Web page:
When an existing building is to be renovated, the past energy consumption information of the building can be used. It is suggested that a baseline model incorporating existing design conditions be developed and calibrated to match the existing energy use within a reasonable range when evaluating reductions from the baseline.
Additionally, separate energy simulation files should be preserved at each phase of design that reflects the design documents at that point in time. Any changes that have been incorporated into the current model should be documented with the simulation files. Changes may include operating schedules, architectural components, mechanical system components, or other energy end use systems, including process loads, that may not have previously been identified.
For example, a facility that initially included a recreation space with showers and a tempered pool is changed to allow for more office spaces. Due to the high demand for hot water, a solar thermal system was initially chosen to meet the projects renewable goals. With this change characterized by a decrease in hot water demand and an increase in office equipment, it was determined that a photovoltaic system would work best for the project.
Simulations of the current design, along with other design options being considered, can provide critical information to the project as it progresses.
Comparing Energy Efficiency and Renewable Energy Measures
When evaluating design options to meet project energy goals, it is important to consider energy efficiency first in conjunction with potential cost impacts associated with either an increase or decrease in the required capacity of any renewable energy technology. In most cases, energy efficiency can be the most cost-effective option.
Because the renewable energy feasibility study provides specific cost information for a range of technologies, analysts can start to use a levelized cost of energy (LCOE) of renewable energy to determine the most cost-effective steps toward energy goals.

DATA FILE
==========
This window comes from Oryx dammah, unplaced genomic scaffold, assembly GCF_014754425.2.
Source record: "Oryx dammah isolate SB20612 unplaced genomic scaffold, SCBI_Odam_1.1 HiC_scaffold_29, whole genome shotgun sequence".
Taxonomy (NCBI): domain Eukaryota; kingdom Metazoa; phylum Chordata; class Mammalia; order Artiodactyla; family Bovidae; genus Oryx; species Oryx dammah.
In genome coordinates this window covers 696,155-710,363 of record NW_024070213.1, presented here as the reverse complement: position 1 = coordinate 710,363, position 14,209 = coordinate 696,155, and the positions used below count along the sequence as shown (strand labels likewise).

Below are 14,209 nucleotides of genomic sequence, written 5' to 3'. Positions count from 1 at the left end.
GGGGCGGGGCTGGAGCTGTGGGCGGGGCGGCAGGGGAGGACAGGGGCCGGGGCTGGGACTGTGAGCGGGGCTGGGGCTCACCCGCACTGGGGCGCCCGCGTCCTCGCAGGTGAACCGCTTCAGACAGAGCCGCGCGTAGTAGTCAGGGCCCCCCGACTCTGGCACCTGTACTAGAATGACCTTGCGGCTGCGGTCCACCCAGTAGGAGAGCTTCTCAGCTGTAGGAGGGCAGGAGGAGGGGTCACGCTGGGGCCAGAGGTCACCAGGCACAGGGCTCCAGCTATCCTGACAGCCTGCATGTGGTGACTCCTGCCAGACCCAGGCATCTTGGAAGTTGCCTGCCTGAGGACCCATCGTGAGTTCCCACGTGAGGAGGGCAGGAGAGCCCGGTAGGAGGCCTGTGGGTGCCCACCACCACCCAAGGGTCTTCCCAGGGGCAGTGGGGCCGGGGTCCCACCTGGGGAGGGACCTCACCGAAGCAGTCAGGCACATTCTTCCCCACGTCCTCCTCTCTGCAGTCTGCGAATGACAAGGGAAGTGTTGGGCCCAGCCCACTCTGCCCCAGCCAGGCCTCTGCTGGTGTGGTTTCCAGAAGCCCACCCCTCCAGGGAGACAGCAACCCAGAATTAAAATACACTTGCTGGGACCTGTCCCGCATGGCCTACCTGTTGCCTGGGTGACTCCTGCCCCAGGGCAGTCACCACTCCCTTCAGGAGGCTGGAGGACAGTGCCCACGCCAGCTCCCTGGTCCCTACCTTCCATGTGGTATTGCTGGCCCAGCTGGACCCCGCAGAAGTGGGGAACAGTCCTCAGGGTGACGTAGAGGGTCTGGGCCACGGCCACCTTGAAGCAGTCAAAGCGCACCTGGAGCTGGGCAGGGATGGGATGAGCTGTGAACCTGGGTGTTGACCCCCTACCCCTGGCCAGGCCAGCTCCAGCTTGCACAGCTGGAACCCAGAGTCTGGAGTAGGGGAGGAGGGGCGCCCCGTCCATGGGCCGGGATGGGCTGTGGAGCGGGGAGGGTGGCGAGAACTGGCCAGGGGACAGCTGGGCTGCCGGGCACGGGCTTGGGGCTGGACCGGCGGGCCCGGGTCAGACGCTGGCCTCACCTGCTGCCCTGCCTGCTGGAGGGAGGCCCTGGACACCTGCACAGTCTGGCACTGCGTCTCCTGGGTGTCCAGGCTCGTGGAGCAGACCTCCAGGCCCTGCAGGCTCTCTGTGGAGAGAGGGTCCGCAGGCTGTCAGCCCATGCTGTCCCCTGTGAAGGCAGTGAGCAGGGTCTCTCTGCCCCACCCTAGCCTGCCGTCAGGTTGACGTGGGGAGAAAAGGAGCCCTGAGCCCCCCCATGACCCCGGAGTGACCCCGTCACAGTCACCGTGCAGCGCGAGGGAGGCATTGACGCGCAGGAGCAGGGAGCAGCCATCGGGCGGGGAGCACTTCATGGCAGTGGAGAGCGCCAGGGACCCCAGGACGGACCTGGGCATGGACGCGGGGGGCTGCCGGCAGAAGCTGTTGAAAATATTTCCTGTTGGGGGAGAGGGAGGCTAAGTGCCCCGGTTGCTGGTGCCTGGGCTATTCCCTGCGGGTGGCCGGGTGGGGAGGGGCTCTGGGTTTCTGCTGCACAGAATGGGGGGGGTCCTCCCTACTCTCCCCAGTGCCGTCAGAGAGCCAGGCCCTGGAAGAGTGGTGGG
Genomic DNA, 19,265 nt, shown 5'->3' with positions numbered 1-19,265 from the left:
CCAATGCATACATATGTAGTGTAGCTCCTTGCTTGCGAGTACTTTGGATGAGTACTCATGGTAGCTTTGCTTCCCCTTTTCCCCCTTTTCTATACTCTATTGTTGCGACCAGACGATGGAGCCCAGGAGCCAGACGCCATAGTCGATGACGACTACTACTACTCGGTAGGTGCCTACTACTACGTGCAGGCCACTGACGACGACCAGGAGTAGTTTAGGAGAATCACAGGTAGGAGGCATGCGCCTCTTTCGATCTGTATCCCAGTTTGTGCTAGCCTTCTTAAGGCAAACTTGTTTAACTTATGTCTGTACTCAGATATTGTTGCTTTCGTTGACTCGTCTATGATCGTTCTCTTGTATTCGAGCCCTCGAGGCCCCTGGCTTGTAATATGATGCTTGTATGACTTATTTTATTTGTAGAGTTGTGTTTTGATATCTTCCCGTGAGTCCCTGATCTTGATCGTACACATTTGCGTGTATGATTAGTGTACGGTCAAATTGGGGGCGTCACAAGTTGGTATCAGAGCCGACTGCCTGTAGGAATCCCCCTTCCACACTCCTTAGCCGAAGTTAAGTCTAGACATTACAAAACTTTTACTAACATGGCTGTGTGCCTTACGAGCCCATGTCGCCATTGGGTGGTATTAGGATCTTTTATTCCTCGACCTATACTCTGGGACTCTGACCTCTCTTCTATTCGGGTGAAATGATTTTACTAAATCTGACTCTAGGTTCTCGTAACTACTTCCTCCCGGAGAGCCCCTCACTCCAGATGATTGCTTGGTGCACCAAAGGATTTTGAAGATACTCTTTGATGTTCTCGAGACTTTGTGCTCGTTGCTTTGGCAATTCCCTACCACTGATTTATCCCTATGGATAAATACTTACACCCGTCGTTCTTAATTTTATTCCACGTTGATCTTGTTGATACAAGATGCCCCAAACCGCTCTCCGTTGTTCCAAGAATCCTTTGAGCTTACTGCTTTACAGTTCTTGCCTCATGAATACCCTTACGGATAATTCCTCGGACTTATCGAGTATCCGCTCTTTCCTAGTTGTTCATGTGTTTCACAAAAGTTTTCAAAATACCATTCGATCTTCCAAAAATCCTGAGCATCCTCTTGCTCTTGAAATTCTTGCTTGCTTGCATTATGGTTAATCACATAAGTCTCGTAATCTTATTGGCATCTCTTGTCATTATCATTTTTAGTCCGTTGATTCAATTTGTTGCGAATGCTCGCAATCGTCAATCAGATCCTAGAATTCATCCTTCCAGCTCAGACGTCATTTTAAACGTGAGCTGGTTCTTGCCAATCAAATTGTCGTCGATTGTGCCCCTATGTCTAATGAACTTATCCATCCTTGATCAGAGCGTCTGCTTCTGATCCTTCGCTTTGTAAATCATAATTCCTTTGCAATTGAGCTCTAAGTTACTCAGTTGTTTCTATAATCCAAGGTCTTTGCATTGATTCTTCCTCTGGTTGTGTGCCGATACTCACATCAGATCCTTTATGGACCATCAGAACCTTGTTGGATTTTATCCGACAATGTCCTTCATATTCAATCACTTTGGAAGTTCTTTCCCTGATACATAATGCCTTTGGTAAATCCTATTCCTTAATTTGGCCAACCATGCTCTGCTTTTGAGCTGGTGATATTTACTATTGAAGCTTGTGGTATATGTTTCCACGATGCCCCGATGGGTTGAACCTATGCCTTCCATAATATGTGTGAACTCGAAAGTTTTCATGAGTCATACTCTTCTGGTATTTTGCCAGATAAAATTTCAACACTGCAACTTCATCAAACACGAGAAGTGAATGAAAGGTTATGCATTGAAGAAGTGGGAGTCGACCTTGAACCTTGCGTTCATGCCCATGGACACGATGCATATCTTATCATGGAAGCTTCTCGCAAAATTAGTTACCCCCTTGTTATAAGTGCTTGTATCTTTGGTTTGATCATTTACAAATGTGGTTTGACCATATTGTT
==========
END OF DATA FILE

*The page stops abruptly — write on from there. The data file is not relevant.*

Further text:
For a given measure, the associated net cost over the expected component life or determined performance period can be converted to a cost/unit energy saved over this time interval. A simple example, assuming constant energy prices and performance over this time interval described this as follows.
Considering electrical energy, an efficiency measure with a cost premium of $50,000 has been shown to save 30,000 kWh per year at a price of $0.10 per kWh. Evaluated over a 20-year period, assuming constant utility cost and component performance, the LCOE for this measure is $0.083 per kWh. The fact that the LCOE is less than the retail cost of energy suggests that this is a favorable measure. This scenario should be compared with any renewable energy system being considered when the total cost of the system is evaluated with the same considerations. Dependent on the project location, utility rates, and incentives for a particular technology, the LCOE for either measure should be compared and evaluated.
Other information, such as de-rating, discount rate, degradation, and maintenance, can be incorporated into LCOE analysis to provide considerations not addressed above. More information on LCOE and other financial evaluation is available from the EERE Office of Planning and Budget Analysis.